Now that practice is less than a month away, it is time to look at the guards and possible guard lineups that the Cougars may use in the upcoming season. Guard play is especially important in Coach Rose's uptempo offensive system. Guards who can push the ball up the floor, keep the turnovers at bay, and space the floor through shooting are crucial to the overall success to the team.
#5 Kyle Collinsworth, 6-6, 215
We all know the importance of Kyle to the Cougars. He is one of the most athletic players on the team, can guard positions 1-4 on defense, scores, creates for others, and rebounds. Last season he was a stat stuffer, averaging 14 points, 8.1 rebounds, 4.6 assists, and 1.7 steals per game. If BYU is going to have success, which includes winning the tough home games on the schedule, it is imperative that Kyle is healthy. Last season was ended by an ACL tear. While spending some time around the team this summer, I was able to ask around about the knee, and everyone said that he was doing well and should be ready to go in October for practices. Hopefully, this is a fact, and we will see a healthy, confident Kyle Collinsworth running the point for the Cougars. Even though he was very good last year, I hope to see his shooting improve. He shot .364 from three and .576 from the free throw line. If he could become a consistent shooting threat (.38+ from three and .70+ from the line), it would add a dangerous threat to the Cougar offense.
#3 Tyler Haws, 6-5, 200
Does Tyler Haws really need that much of a preview? We, and all the opponents, know exactly what Haws brings to the table. Elite mid-range and free throw shooting. A threat to score every time he touches the ball. A candidate to lead the nation in scoring this season. Haws' stat line from last season was 23.2 points (6th in the nation), 3.8 rebounds, 1.5 assists, and 1 steal per game. He shot .463 from the field, .404 from three, and .881 from the line in 2014. Once again, Haws will lead this team in scoring. He is an elite offensive player, the best in the conference, and possibly the country. For the BYU fan who is expecting a Jimmer-like senior year, you will probably be disappointed. Haws is not a ball-dominant player like Jimmer was. He is going to catch the ball on the wing, survey the court and try to get to his deadly mid-range or high post game (turn around jumper on the elbow). Even though the playing style is different, the result is similar. If Tyler can improve on that 23 points per game average, he could have a season reminding fans of Jimmer's 28.9 in 2011. Haws has a little more help offensively though (Collinsworth, Fischer, Bartley, etc.) so it is possible that Haws will not be relied upon nearly as much. But for the Cougars to be successful, he will have to score 20+ points in almost, if not every, game. He will most likely graduate as the school's leading scorer — he needs 655 points to pass Jimmer and will need to average around 22 points per game to meet this accomplishment. Enjoy watching one of the elite scorers in the country finish off his great BYU career.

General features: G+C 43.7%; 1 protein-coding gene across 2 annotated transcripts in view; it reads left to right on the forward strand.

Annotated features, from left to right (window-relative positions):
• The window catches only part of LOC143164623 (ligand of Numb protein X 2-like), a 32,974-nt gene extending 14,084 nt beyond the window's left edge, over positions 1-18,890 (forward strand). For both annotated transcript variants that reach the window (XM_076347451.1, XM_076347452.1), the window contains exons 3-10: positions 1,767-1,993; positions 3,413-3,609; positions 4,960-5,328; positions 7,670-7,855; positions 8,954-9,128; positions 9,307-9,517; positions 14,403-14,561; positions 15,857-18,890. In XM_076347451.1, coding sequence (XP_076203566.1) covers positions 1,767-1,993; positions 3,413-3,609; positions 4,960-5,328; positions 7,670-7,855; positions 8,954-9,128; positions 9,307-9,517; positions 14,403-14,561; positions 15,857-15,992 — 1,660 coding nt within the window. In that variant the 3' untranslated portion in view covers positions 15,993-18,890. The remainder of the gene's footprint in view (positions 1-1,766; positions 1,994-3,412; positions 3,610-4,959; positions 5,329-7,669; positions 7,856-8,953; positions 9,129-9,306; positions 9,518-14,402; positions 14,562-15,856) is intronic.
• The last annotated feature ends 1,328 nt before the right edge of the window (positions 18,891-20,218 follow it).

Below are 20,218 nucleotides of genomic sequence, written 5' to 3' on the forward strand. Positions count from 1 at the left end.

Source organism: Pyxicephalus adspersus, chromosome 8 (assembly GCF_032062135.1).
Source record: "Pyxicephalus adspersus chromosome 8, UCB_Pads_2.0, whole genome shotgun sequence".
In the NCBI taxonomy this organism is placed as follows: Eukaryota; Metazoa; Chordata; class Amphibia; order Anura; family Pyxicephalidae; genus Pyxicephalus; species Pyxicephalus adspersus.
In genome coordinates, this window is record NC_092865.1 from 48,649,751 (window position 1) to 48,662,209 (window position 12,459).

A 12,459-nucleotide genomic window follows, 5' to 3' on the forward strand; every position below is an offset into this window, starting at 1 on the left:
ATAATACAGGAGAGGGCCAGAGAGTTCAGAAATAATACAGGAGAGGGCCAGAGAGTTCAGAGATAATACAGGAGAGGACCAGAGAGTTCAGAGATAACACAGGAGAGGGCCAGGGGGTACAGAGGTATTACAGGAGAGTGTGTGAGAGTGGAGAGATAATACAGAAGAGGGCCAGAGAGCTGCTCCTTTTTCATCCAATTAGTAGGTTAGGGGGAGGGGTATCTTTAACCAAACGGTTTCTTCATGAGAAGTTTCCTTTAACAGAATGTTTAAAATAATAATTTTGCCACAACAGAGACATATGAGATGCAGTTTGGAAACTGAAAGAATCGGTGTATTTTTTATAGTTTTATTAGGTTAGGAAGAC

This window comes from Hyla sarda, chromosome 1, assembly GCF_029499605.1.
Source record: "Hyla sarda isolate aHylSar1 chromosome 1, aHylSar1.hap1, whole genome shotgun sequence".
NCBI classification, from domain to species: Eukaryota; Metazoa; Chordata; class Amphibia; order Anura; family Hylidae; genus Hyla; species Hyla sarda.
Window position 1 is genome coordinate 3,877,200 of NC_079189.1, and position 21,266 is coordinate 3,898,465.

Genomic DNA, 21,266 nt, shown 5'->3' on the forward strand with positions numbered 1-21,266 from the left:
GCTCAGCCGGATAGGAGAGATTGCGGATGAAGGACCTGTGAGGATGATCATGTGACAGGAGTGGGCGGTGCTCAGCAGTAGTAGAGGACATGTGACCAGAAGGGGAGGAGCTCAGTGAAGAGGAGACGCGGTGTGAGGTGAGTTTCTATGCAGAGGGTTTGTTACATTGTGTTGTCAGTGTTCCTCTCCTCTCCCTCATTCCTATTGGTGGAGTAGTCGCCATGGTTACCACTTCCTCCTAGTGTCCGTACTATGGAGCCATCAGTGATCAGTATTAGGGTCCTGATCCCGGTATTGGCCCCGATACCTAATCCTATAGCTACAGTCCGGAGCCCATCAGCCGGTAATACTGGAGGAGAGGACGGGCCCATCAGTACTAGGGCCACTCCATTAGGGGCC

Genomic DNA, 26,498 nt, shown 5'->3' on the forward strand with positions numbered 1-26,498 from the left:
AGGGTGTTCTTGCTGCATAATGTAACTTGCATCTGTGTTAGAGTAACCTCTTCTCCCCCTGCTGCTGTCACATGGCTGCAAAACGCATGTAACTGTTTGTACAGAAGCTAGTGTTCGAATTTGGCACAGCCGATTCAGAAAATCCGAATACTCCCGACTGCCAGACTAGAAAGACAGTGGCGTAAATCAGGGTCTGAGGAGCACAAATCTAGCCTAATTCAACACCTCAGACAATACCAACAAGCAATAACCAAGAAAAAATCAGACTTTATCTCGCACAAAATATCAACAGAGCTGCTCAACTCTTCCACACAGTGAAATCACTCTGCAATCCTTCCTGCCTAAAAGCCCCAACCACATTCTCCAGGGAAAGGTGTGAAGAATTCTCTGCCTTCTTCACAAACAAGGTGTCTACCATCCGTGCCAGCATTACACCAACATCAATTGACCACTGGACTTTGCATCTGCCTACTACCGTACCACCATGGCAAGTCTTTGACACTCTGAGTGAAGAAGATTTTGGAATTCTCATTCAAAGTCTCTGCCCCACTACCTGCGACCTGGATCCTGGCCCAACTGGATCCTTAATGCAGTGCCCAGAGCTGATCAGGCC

#24 Frank Bartley IV, 6-3, 200
Bartley is easily one of the most electric players BYU has had in years. He brings an athleticism that is rarely seen in Provo. Frank averaged 3.9 points and 2.1 rebounds per game last season. I know this stat line is nothing to get too excited about, but when he did play he showed promises of being a very good player for the Cougars. His 14 points (and awesome dunk) against Utah State, 16 against Mount St. Mary's, 10 against Oregon, and 11 against Texas showed that he can put the ball in the basket. Now, many might wonder why you wouldn't play a guy who scored in double figures 5 times off the bench. The answer is he shot .370 from the floor, .333 from three, and only .516 from the line. He sometimes forced shots and didn't run the offense. He has the potential to be an elite defender for this team, so if he improves those numbers, then he will almost force Coach Rose to put him on the floor.
#1 Chase Fischer, 6-3, 195